Section 1-- Introduction & Brain Basics
Section 1-- Introduction & Brain Basics 40318 - PSYC 001 - 010
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This 17 page Bundle was uploaded by Larrisa Miller on Friday September 30, 2016. The Bundle belongs to 40318 - PSYC 001 - 010 at Lehigh University taught by Jessecae Marsh in Fall 2016. Since its upload, it has received 6 views.
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Date Created: 09/30/16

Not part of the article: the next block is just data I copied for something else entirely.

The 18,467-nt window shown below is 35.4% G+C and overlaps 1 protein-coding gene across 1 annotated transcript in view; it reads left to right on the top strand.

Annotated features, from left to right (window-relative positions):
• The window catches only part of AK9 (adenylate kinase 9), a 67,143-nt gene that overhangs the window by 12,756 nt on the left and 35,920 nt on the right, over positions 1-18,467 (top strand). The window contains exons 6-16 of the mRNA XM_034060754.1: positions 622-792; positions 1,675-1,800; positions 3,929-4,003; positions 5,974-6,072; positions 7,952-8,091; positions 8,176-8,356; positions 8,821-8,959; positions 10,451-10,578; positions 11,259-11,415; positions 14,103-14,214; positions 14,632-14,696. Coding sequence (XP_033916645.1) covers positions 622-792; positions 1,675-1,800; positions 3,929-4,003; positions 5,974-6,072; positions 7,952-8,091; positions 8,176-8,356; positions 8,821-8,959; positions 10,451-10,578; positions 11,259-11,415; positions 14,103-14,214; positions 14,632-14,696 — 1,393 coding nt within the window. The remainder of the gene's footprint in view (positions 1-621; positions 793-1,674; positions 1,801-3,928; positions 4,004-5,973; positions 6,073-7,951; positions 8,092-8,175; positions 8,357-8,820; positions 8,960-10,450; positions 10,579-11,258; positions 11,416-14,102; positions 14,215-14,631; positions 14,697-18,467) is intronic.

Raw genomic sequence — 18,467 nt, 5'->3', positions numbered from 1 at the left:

1 Introduction to Psychology (PSYC 001) Professor: Dr. Jessecae Marsh Section 1- Introduction and Brain Basics (8/30/2016 – 9/1/2016) I. What is psychology? a. Psychology is the science of behavior and the mind. a. Behavior: observable actions people make b. Mind: unobservable things inside the head (memories, emotions, info, etc) b. Overall, psychology tries to understand factors to predict actions. II. What can psychology speak to? a. Psychology can be applied to many areas, such as: a. Student issues—how do we learn? How do we sleep better? b. Health issues—Why do I feel this way? How can I feel better? c. Legal issues—should we trust lie detectors and eye witness testimony? Should there be laws against texting? d. Societal issues—stereotypes, gay parents and their effect on children, videogames & violence III. Branches of psychology a. There are many different branches that psychology covers. Here are the main five: a. Behavioral Neuroscience—deals with the brain b. Cognitive Science—memory & intelligence c. Developmental Psychology—how we develop social & cognitive skills d. Social Psych—social & other interactions e. Clinical Psych—mental health disorders IV. History of Psychology a. Around 1870, Psych was created as a field. Up until this point, there had only been a foundation for psych, but no real name for it. b. Historical Foundations a. Philosophy & Important philosophers: Asking the basic questions 1. Nature vs. Nurture—Aristotle & Plato 2. How do we learn?—John Locke, David Hume, Immanuel Kant 3. What is the mind?—René Descartes (“I think therefore I am”) 4. How do we define things?—Ludwig Wittgenstein 5. What is human consciousness? Daniel Dennett c. Physiology: Birthing the field a. Franz Joseph Gall believed in phrenology (the detailed study of the shape and size of the cranium as a supposed indication of character and mental abilities). Gall believed that the brain was composed of different organs within the skull. Though he was wrong about this, he was correct in that he believed that the brain has different parts. 2 b. Pierre Flourens & Paul Broca physically worked with brains to determine that the brain is the seat of the mind. c. Herman von Helmholtz applied stimulus to different parts of the body in order to gauge reaction; from this, he discovered that nerve function takes time—the mental experience of the world is directly connected to real time of the world. V. The first psychologists a. Wilhelm Wundt (1832-1920) was the first to set up a lab for psychology; he devoted this lab to studying sensation. He had two major questions, which form the basis of structuralism. 1. What are the components of experience? 2. How do you describe the mind? b. Wendt also focused on introspection, in which he asked subjects to reflect on their experience with a particular stimulus and then describe it (Ex: Describe this apple). This gave one the ability to study psych using data. c. William James (1842-1910) was the first American psychologist, and author of The Principles of Psychology (1890). He focused on two major questions, which form the basis of functionalism. 1. What does the mind do? 2. How do people produce useful behaviors? VI. Behaviorism (~ 1920 - ~1970) a. The view of introspection was that Mind + Behavior = Psychology. Behaviorism, however, claims that humans are inadequate at introspection, thus only Behavior = Psychology. b. “Psychologists must discard all references to consciousness.” (J.B. Watson, 1913) VII. The Behaviorists a. John B. Watson (1878-1958) believed that he could train an infant to become any type of specialist (doctor, lawyer, etc.) if he were given his own specified world to bring them up in. b. B.F. Skinner (1904-1990) a. Wrote Verbal Behavior (1957), in which he claimed that human language is based on stimulus & response b. Worked with pigeons by rewarding/ punishing them for complex actions in order to exemplify his stimulus & response theories. 1. Claimed (very boldly) that free will does not exist VIII. Trends in thought a. Backlash to behaviorism: the Cognitive Revolution (1960s - ?) a. The invention of computers brings psychology back to focusing on the mind b. Computers are information processing machines—is this the same as human minds? 3 c. Focus was turned to measuring behavior to get at the mind; cognitive science asks questions that behaviorists were uninterested in, such as: a. How do we process, store, and receive information? b. How are thoughts represented? c. How do our thoughts guide our behavior? d. The field continually grows and changes, due to the engine of change: research 1 Introduction to Psychology (PSYC 001) Professor: Dr. Jessecae Marsh Section 1- Introduction and Brain Basics Methods of Psychology (9/1/2016 – 9/6/2016) I. The Research Cycle Theories : ideas Facts : objective that explain existing facts Hypotheses: statements predictions about new (behaviors) facts Conduct Studies Once there are new facts, new theories are found, and research continues to be refined. II. Elements of Study 1. Research Design (3 types) a. Descriptive studies: describing data without looking at relationships between variables using descriptive statistics (stats that describe study participants) i. Useful when one does not know much about a topic ii. Ex: studies of schizophrenia b. Correlational studies: measuring relationship between variables i. Change in one variable associated with change in another ii. Ex: correlation between hours spent watching TV and GPA iii. CORRELATION ≠ CAUSATION! There is always the possibility of a third variable. 2 c. Experiments: A researcher manipulates one or more variables to measure change in other variables i. Variable types: 1. Independent Variable (IV) 2. Dependent Variable (DV) – How does manipulating IV affect DV? ii. Operationalize: how variables are defined (how much does “a lot” mean—0.1%? 50%? 97% etc) III. Experimental Designs a. Within-Subject: manipulation of IV within same group of subjects b. Between subjects: same IV among different groups (different subjects experience the same conditions) For a within-subject experiment, one individual (or one group) would receive both an unhealthy breakfast and a healthy breakfast to test the difference between the two. For a between-subjects experiment, one group would receive an unhealthy breakfast, while an entirely different group would receive a healthy breakfast. IV. Comparing Research Design Descriptive Studies Correlational Studies Experiments Gives info about Yes Yes Yes variables? Tells about No Yes Yes relationship between variables? Tells about causality No no Yes between variables? V. Research settings in Psychology Lab Study Field Study Controlled environment Real world setting Less variability More variability (difficult to Not very realistic determine what exactly is going on) More realistic Ex: How does a doctor make diagnostic decisions? In a lab setting, it would be easy to monitor the control, but it would not be realistic 3 In a field study, one could watch exactly how the doctor goes through with his/her decision. It would be realistic, but it would not be easy to monitor the control. VI. Data Collection in Psychology a. Passive observation b. Measure things while doing a task, such as i. Reaction time ii. Eye movement iii. Brain activity c. Evaluate responses i. Accuracy ii. Compare choices iii. Analyze agreement There are many ways to answer a single question. Using the above approaches to answer a question about shopping preferences, one could: Observe people shopping Bring people to the lab and track their eye movement as they are presented with options Use MRI to track brain activity Ask people their opinions on what they would buy and why VII. Analyzing Data a. Descriptive Statistics: statistics summarizing patterns in data i. Mean, median, mode ii. Variability: spread around the mean iii. Correlation coefficient: measure of correlation 1. Correlation varies on a scale from -1 to 1; 0 represents no correlation. 2. Correlations closer to -1 or 1 are much stronger (and thus more reliable) than those that are close to 0. ( 0.7 > 0.3) b. Inferential Statistics: differences by chance alone or because of variables of interest i. Ex: the morning lecture group, on average, consumes 3.6 candy bars, while the afternoon group consumes 4.0. Do students in the morning eat less, or do these statistics basically say the same thing? Inferential statistics allow us to make that decision. VIII. Elements of good studies and explanations a. Validity: ensure that one is measuring what one wants/ claims to measure i. When attempting to assess how much students study, measuring how many hours a student spends in the library would not be the same as measuring how many hours that student actually spent studying. 4 b. Falsifiability: can be proven wrong i. A study that forces a particular answer/ is not able to be proven wrong is not a good study c. Parsimony: simple explanation of data IX. Things to minimize in studies a. Error: random variability that unavoidably happens in collecting data i. How to avoid error: collect more subjects b. Bias: nonrandom effects caused by extraneous factors that are not what is being studied i. Ex of bias: If one were attempting to gauge how many students at a university party, it would be biased to check in only frat houses rather than in libraries. (LU #4 party school aye) X. Things subjects bring to the table a. Demand Characteristics: subject brings different answer than what one would reasonably say; they guess about the experiment and attempt to answer accordingly i. Placebos ii. Facilitated communication—this does not work, because the facilitator subconsciously assists their subject XI. Rules to doing science Why? Sometimes humans suck. We need to have rules in order to protect subjects in studies. a. Nuremburg Trials and Nuremberg Code (1947) i. Nazi doctors did horrible experiments on people. In the Nuremburg Trials, such doctors were convicted as war criminals, and the Nuremburg Code, which applies to research ethics, was passed. b. Tuskegee Study (1932-1972) i. Scientists tracked the progression of syphilis in poor African-Americans without gaining their consent or informing them that there was a cure. As a result, Congress passed laws about unethical medical treatment; once a drug is known to work, it must be given to all subjects. c. When dealing with human subjects: i. Must keep subjects’ information private ii. Must minimize harm iii. If using deception, must inform participants in debriefing of the deception (“By the way, you have been given a placebo this entire time.”) iv. Institutional Review Boards (IRBs) ensure that studies follow ethical practices d. Research with animal subjects 5 i. Institutional Animal Care and Use Committee (IACUC) – same as IRB but for experimental animals XII. Impact of Bad Science Ex: MMR vaccinations & autism a. Pre-1998: some fears about vaccine & whether it causes autism b. 1998: Wakefield study published with claims that the vaccine caused autism c. Post-1998: drop in vaccine compliance; some children die of MMR d. 2011- Evidence that Wakefield faked his data. i. “The Paper that Killed Children” proves that a biased, insufficient can have a huge impact on society; therefore, research ethics are entirely necessary. 1 Introduction to Psychology (PSYC 001) Professor: Dr. Jessecae Marsh Section 1- Introduction and Brain Basics The Brain (9/6/2016) I. Neurons: cells in the nervous system that communicate with one another to perform information-processing tasks a. Structure of the Neuron Neurons have three basic parts: 1. Cell Body (soma): largest component of the neuron that coordinates the information- processing tasks and keeps the cell alive. a. Protein synthesis, energy production, and metabolism take place here b. Contains the nucleus, which houses chromosomes containing DNA c. Surrounded by porous cell membrane 2. Dendrites: receive information from other neurons and relay it to the cell body a. Name comes from Greek word for “tree,” due to appearing like tree branches 3. Axon: carries information to other neurons, muscles, or glands a. can be extremely long (stretching from base of spinal cord to big toe) b. covered by myelin sheath: an insulating layer of fatty material 2 i. composed of glial cells (Greek for “glue”): support cells found in the nervous system 1. different functions of glial cells: digestion of dead neurons, physical & nutritional support for neurons, formation of myelin ii. demyelinating diseases (multiple sclerosis): myelin sheath deteriorates, which slows transition of info. from one neuron to the next c. The dendrites and axons do not touch; a synapse is the junction or region between the axon of one neuron and the dendrites or cell body of another i. Most adults have 100 – 500 trillion synapses b. Major Types of Neurons a. Sensory: receive information from the external world and convey this information to the brain via the spinal cord b. Motor Neurons: carry signals from the spinal cord to the muscles to produce movement c. Interneurons: connect sensory neurons, motor neurons, or other interneurons i. work together in small circuits to perform simple tasks (ex: identifying location of sensory signal) and more complicated ones (Ex: recognizing a face) c. Neurons Specialized by Location a. Neurons have specialized to perform specific tasks (pg. 83 of text) 3 II. Grouping Neurons a. Nucleus: cell bodies grouped & working together b. Tract: bundles of axons that move from one nucleus to the next c. Nuclei appear grey i.e. “grey matter” III. Membranes and Ion Movement a. The electrochemical action of neurons involves two stages: a. Conduction: movement of an electrical signal within neurons, from the dendrites to the cell body, then throughout the axon b. Transmission: movement of electric signals from one neuron to another over the synapse b. A neuron’s membrane allows ions to move in and out a. Resting Potential: the difference in electric charge between the inside and outside of a neuron’s cell membrane i. Approximately -70 mV ii. Due to the difference in concentrations of ions inside and outside the cell membrane iii. Inside the membrane: High concentration of positive ion (K ) and negative protein ion (A ) + iv. Outside the membra-e: high concentration of positive (Na ) and negative ion (Cl ) c. Concentration of K inside and outside neuron is controlled by channels in the membrane that allow K to flow in and out + a. In resting state, the channels that allow K to flow across the membrane are open, while the channels for the other ions are generally closed b. Due to the concentration of K inside the neuron, some K ions move out, which leaves the neuron with its negative charge relative to the outside 4 A very brief summary of the process that I attempted to glean from lecture: A neuron is more negative inside than the rest of its environment at its resting state Action potential propagation: o Transfer between Na and K + o Process of finding balance between the two Process is reactionary: signal travels across membrane 5 (Pg. 85 of textbook) IV. Action Potential Propagation a. Action Potential: an electric signal that is conducted along the length of a neuron’s axon to a synapse b. All or none: electric stimulation < threshold will not produce action potential, while stimulation ≥ threshold always produces action potential c. Occurs when there is a change in membrane channels—when an electric charge is + at the thre+hold K channels shut down and those that allow flow of positively charged Na ions open. These ions flow inside, which causes the neuron to be positively charged in comparison to the outside. The action potential is then pushed to its maximum of +40 mV d. Once at max, membrane channels return to initial state. Ions are imbalanced + + (many Na inside and K outside) i. This is the refractory period: the time following an action potential during which a new action potential cannot be initiated ii. Imbalance of ions eventually reversed by a chemical pump w/in the cell that cannot operate during action potential e. Electric charge moves down axon by domino effect. When an action potential is triggered at beginning of axon, it spreads a distance, which then initiates an action potential at a nearby location, thus conducting charge down length of axon i. Ensures action potential travels full length of axon, achieving full intensity at each step regardless of distance travelled 6 V. Speed of Action Potential a. Determined by: i. Width of axons—wider axon = faster info flow ii. Myelination b. The Importance of Myelin i. Myelin works as insulation that keeps the electrical charge inside and moving within the neuron Pg. 87 of textbook VI. Moving from one neuron to the next a. Synapses & chemical communication i. Neurons do not touch— axons end in terminal buttons: knoblike structures that branch out from an axon. Dendrites of receiving neuron contain receptors: parts of the cell membrane that receive neurotransmitters and either initiate or prevent a new electric signal ii. Electrical charge is converted to chemical signal b. A single neuron may receive input from thousands of synapses i. The neuron receives both excitatory and inhibitory information that dictates whether it should fire or not. If the information is mostly excitatory, it will fire; if inhibitory, it will not fire pg. 87 of textbook 7 VII. Neurotransmitters Neurotransmitters: chemicals that transmit information across the synapse to a receiving neuron’s dendrites a. Dopamine: regulates motor behavior, motivation, pleasure, and emotional arousal i. L Dopa: increases dopamine in system by giving body the ability to produce more dopamine ii. Haloperidol: reduces amount of dopamine iii. Stimulants: increase amount of dopamine (antidepressants) b. Norepinephrine: fight or flight c. Serotonin: mood regulation, emotional behavior, sleep i. Selective Serotonin Reuptake Inhibitors (SSRI): prevent serotonin from being reabsorbed too quickly d. GABA (gamma-aminobutyric acid): inhibits neurotransmitters from firing VIII. How do we know how the brain works? a. Investigate normal/ abnormal people & animals b. Patient work: working with someone to study behavior i. Ex. Phineas Gage & his “horrible accident.” Gage had a rod shoved through his brain; the subsequent change in personality and behavior helped determine that the front part of the brain has an effect on behavior. IX. Non-Invasive Ways a. Transcranial Magnetic Stimulation (TMS): sends magnetic pulse into skull into brain to deactivate/activate neurons b. Electroencephalogram (EEG): measures electrical activity of brain; measures neurons as they fire. Gains an idea of when they fire, but not where. c. Neuroimaging i. Position Emission Tomography (PET): measures usage of brain by amount of bloodflow to a particular part. Shows where exactly the brain is used but not when. ii. Functional magnetic resonance imaging (fMRI): magnetizes hemoglobin in blood, tracks blood flow over time d. Single cell recording: embeds an electrode in brain to record one group of neurons to determine when it fires. Shows neuron reactions. Introduction to Psychology (PSYC 001) Professor: Dr. Jessecae Marsh Section 1- Introduction and Brain Basics The Brain (9/8/2016) I. Information Flow a. Data input: (sensory-perceptual hierarchy) i. Sensory receptors brain b. Decision Output: (motor-control hierarchy) i. Brain body Based on that, we have PNS & CNS II. Peripheral Nervous System (PNS) a. Collection of nerves connecting CNS to sensory organs PNS Somatic: conveys information into Autonomic: conveys involuntary and automatic commands that control and out of the central nervous system; internal organs and glands (automatic controls voluntary movement of skeletal muscles (conscious control) messages to body) Sympathetic: Parasympathetic: Fight or flight undoes what sympathetic does (arousing) (calming) III. Central Nervous System: The Spinal Cord a. Ascending tracks: information travelling from PNS up to brain b. Descending Tracks: commands from brain to body c. The spinal cord is an information flow highway d. Severing cord i. If the spinal cord is severed, information can’t flow past that cut—it’s as if a portion of a road is removed 1. The body is paralyzed from the cut down 2. One who is paralyzed can still get reflexes that are programmed within the body e. Pattern Generations: nerve sections that stimulate each other w/o need for communication with the brain i. for example, the brain sends a signal to “walk” and the generators take over the pattern of walking IV. Central Nervous System: The Brain The brain is composed of the subcortical structures and the cerebral cortex (which appears as the “wrinkles” of the brain)